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Artscale Commander Culln

Even though I had no plans to collect a Red Scorpions force, I love the cover artwork from Imperial Armour 9 and decided to try and create a conversion worthy of it.


Some of the proportions will be different as with all conversions like this the intrinsic proportions between art and model are different. I used a Grey Knight NFW (metal) as a base for the sword, the plastic ones not being available at the time though they would probably be a better choice as the blade is thinner and sharper looking. The stormbolter arm was taken directly from the FW Culln model with no real need for modification. The rest of the details were sculpted except for the eagle iconography on his hip plates which came from the Grey Knight brass sheet (Forgeworld).I opted to convert a plastic head rather than use the resin Culln head as I thought it might be a touch on the small side.

I started with the basic armature made from Terminator plastics ready to be sculpted over. The feet were completely replaced with scratchbuilt Green Stuff pieces and the plastic legs cut up extensively to pose them correctly. In addition the lower legs have had plasticard spacers added to increase the overall standing height (I used the same approach on previous artscale terminators so).


The torso has two pieces of plasticard fitted to either side and then filled with Green Stuff. Finally to bulk the torso I sculpted a new chestplate over the existing one. Making the legs uses pretty much the same approach as converting a power armoured marine, but with more layers on top. One of the hardest things about converting something like this is matching the left and right.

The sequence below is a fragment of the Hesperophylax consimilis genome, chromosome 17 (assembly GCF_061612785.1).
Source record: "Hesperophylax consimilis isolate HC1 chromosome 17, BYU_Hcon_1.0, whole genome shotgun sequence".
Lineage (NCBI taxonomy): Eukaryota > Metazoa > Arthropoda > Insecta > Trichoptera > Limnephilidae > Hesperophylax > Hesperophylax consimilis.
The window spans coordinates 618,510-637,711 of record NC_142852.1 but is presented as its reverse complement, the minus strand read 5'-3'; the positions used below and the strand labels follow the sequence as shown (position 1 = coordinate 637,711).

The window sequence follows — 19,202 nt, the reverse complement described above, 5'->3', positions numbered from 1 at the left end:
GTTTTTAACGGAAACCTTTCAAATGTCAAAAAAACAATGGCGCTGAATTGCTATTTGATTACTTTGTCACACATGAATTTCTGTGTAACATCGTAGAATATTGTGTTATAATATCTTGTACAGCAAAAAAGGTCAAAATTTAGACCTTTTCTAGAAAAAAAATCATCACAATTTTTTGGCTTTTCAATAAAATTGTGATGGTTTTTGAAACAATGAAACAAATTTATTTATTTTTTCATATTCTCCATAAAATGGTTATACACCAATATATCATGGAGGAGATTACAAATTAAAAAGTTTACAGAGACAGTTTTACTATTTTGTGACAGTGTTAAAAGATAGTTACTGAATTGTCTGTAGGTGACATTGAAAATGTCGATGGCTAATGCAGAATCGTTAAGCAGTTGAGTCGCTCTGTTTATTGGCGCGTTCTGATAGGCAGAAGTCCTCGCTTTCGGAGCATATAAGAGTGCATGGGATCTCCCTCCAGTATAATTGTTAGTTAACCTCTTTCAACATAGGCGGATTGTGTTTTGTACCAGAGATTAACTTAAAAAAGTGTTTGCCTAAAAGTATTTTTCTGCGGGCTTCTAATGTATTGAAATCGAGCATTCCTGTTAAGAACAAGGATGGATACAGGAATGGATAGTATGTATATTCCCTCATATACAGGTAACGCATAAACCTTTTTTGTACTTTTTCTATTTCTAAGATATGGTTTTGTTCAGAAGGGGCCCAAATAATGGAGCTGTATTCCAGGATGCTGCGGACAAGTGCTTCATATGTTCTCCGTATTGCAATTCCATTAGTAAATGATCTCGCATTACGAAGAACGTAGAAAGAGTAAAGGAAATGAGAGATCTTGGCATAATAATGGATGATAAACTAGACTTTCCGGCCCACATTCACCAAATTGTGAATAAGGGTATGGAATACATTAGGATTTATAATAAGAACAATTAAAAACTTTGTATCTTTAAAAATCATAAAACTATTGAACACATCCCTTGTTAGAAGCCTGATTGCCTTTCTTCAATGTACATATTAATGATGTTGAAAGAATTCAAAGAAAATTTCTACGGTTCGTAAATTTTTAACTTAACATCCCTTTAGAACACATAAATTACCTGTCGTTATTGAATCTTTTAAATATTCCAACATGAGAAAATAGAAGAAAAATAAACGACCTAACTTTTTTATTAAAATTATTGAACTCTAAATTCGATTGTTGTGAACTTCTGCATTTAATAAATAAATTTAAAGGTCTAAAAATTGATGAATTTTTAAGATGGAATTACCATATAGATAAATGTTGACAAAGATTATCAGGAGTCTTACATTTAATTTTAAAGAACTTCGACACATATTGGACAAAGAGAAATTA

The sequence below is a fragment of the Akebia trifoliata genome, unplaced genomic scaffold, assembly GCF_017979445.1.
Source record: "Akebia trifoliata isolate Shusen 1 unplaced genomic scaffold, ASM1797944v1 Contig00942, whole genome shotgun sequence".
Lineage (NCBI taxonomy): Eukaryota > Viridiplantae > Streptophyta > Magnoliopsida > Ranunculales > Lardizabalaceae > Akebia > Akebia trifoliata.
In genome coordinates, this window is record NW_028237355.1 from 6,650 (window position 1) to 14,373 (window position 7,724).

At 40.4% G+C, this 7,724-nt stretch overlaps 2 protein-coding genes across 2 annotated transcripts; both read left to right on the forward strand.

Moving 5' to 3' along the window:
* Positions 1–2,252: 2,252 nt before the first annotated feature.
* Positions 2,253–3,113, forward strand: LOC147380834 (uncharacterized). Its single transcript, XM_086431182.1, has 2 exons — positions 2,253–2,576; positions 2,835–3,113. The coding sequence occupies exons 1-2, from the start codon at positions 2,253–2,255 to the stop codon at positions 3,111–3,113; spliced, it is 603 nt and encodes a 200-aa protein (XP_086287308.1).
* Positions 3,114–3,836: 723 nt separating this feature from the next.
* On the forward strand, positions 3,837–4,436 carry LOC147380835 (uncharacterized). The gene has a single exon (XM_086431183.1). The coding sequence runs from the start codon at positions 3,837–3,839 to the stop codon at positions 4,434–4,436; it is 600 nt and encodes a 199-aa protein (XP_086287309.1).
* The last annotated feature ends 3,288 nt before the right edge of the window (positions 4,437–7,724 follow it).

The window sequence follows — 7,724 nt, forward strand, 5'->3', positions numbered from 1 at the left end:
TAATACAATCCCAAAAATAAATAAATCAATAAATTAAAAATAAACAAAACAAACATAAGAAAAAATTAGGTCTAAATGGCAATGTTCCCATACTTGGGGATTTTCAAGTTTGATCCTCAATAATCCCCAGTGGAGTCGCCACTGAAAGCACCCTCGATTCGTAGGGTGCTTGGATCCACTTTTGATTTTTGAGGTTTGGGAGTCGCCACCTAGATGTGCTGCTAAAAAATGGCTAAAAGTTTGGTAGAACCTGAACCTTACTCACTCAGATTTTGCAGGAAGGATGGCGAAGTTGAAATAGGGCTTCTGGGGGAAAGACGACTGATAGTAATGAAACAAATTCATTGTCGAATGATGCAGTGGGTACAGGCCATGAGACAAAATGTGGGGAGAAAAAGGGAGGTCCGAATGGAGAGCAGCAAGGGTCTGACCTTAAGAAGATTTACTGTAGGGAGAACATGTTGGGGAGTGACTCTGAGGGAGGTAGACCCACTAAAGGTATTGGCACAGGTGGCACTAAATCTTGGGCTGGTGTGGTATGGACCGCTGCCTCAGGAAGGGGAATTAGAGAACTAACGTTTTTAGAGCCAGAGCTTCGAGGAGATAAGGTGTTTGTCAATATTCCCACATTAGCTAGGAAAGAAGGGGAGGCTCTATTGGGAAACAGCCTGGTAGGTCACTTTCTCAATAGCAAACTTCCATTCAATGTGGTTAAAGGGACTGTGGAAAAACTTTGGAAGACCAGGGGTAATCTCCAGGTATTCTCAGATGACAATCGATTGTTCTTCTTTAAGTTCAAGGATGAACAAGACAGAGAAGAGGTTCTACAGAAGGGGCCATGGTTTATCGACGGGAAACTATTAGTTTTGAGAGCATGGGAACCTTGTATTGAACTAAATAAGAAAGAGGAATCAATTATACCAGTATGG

To make the arch/hood I used two strips of curved plasticard and greenstuff and mounted them on a piece of plasticard. I then made a mold (Blu-Stuff) and made a Green Stuff cast of the original. This allows me too make more in future very easily should I decide to make more scaled up Terminators.

Next I move onto the legs and the armour plates like the greaves. I start by applying one large piece of Green Stuff making sure it’s going to be more than I need. I then use a larger clayshaper to smooth it out making sure it follows the right curvature. Excess GS is only removed from the edges. If I still feel there is too much mass (to thick) I’ll spread it out some more (flatten it), gradually moving that mass to the edges where I can remove more of it with a scalpel.

Once the basic shape is there and it is nicely smoothed out only then to I focus on neatening up the edges.

It’s best to then leave each separate piece of sculpting to cure before moving on the the next piece as more than likely you’ll damage it if you don’t.

I left off the knee pads and hip plates because it’ll be simpler to make them separately and attach them later. You can either remove hip plates from plastic terminators or you could sculpt or cast (mold the plastic ones) them in Green Stuff.

Size comparison work in progress pic.

As you can see the stormbolter arm is not fixed (magnetized) to allow easier painting and ingame repositioning. I’m rather pleased with how the cloak has turned out and am looking forward to attempting it again on some upcoming conversions. I basically rolled out a thin sheet of GS onto some spare plastic that it comes stored in and shaped it into approximately the right shape. Before it had completely cured I attached it to the model and later modelled more shape onto it rather than just have it flat.

I decided not to go overboard with purity seals and stuck with the regular plastic ones. All in all I’m very pleased with the final piece and it does show that Artscale Terminators can be done very nicely. I also love the fact I was able to pull off the commanding stationary pose, as I wasn’t sure it was going to work out.

March 7, 2011

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